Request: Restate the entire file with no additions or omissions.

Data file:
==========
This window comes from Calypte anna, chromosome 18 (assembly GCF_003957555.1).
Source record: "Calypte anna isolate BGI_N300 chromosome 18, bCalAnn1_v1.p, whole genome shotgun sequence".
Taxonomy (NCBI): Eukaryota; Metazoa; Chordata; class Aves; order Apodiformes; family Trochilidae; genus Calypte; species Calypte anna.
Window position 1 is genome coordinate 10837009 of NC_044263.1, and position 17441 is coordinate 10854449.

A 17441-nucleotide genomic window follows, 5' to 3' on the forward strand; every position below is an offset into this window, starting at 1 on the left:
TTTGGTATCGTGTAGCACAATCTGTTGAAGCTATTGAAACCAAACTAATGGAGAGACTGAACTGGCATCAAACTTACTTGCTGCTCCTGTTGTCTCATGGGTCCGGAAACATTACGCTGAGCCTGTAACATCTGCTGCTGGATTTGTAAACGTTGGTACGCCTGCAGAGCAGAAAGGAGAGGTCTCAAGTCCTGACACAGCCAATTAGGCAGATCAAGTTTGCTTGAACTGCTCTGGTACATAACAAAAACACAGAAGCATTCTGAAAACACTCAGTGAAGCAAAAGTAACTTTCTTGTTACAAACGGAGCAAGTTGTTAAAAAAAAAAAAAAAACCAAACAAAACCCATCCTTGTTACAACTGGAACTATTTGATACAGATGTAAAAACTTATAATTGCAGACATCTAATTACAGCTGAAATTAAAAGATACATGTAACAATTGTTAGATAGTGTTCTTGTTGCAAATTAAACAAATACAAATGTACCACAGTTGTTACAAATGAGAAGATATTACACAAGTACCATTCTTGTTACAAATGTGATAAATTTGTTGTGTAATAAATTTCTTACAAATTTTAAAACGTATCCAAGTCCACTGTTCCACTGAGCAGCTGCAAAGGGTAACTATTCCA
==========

This window comes from Calypte anna, chromosome 18 (assembly GCF_003957555.1).
Source record: "Calypte anna isolate BGI_N300 chromosome 18, bCalAnn1_v1.p, whole genome shotgun sequence".
Taxonomy (NCBI): Eukaryota; Metazoa; Chordata; class Aves; order Apodiformes; family Trochilidae; genus Calypte; species Calypte anna.
Window position 1 is genome coordinate 10837009 of NC_044263.1, and position 17441 is coordinate 10854449.

A 17441-nucleotide genomic window follows, 5' to 3' on the forward strand; every position below is an offset into this window, starting at 1 on the left:
TTTGGTATCGTGTAGCACAATCTGTTGAAGCTATTGAAACCAAACTAATGGAGAGACTGAACTGGCATCAAACTTACTTGCTGCTCCTGTTGTCTCATGGGTCCGGAAACATTACGCTGAGCCTGTAACATCTGCTGCTGGATTTGTAAACGTTGGTACGCCTGCAGAGCAGAAAGGAGAGGTCTCAAGTCCTGACACAGCCAATTAGGCAGATCAAGTTTGCTTGAACTGCTCTGGTACATAACAAAAACACAGAAGCATTCTGAAAACACTCAGTGAAGCAAAAGTAACTTTCTTGTTACAAACGGAGCAAGTTGTTAAAAAAAAAAAAAAAACCAAACAAAACCCATCCTTGTTACAACTGGAACTATTTGATACAGATGTAAAAACTTATAATTGCAGACATCTAATTACAGCTGAAATTAAAAGATACATGTAACAATTGTTAGATAGTGTTCTTGTTGCAAATTAAACAAATACAAATGTACCACAGTTGTTACAAATGAGAAGATATTACACAAGTACCATTCTTGTTACAAATGTGATAAATTTGTTGTGTAATAAATTTCTTACAAATTTTAAAACGTATCCAAGTCCACTGTTCCACTGAGCAGCTGCAAAGGGTAACTATTCCA